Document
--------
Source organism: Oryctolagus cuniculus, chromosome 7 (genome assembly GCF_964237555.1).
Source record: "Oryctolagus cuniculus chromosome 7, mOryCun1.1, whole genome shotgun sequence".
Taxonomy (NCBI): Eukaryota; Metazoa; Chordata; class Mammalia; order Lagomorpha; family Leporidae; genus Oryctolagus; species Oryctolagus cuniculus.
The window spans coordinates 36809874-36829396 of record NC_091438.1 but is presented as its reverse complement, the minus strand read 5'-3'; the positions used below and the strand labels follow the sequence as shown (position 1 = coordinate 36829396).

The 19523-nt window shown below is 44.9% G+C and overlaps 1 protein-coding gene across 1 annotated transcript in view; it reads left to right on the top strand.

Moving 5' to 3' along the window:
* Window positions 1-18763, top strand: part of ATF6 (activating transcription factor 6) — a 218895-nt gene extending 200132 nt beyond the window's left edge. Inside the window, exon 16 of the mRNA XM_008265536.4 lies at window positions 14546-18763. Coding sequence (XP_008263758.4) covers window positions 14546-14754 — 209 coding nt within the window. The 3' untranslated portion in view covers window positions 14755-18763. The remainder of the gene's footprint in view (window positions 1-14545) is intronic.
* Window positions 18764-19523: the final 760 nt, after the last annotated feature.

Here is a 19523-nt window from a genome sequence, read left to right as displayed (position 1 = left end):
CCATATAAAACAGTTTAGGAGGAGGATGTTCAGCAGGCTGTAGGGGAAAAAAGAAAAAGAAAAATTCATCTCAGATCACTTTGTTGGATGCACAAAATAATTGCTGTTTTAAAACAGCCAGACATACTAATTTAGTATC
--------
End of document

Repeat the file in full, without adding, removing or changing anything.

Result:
Source organism: Oryctolagus cuniculus, chromosome 7 (genome assembly GCF_964237555.1).
Source record: "Oryctolagus cuniculus chromosome 7, mOryCun1.1, whole genome shotgun sequence".
Taxonomy (NCBI): Eukaryota; Metazoa; Chordata; class Mammalia; order Lagomorpha; family Leporidae; genus Oryctolagus; species Oryctolagus cuniculus.
The window spans coordinates 36809874-36829396 of record NC_091438.1 but is presented as its reverse complement, the minus strand read 5'-3'; the positions used below and the strand labels follow the sequence as shown (position 1 = coordinate 36829396).

The 19523-nt window shown below is 44.9% G+C and overlaps 1 protein-coding gene across 1 annotated transcript in view; it reads left to right on the top strand.

Moving 5' to 3' along the window:
* Window positions 1-18763, top strand: part of ATF6 (activating transcription factor 6) — a 218895-nt gene extending 200132 nt beyond the window's left edge. Inside the window, exon 16 of the mRNA XM_008265536.4 lies at window positions 14546-18763. Coding sequence (XP_008263758.4) covers window positions 14546-14754 — 209 coding nt within the window. The 3' untranslated portion in view covers window positions 14755-18763. The remainder of the gene's footprint in view (window positions 1-14545) is intronic.
* Window positions 18764-19523: the final 760 nt, after the last annotated feature.

Here is a 19523-nt window from a genome sequence, read left to right as displayed (position 1 = left end):
CCATATAAAACAGTTTAGGAGGAGGATGTTCAGCAGGCTGTAGGGGAAAAAAGAAAAAGAAAAATTCATCTCAGATCACTTTGTTGGATGCACAAAATAATTGCTGTTTTAAAACAGCCAGACATACTAATTTAGTATC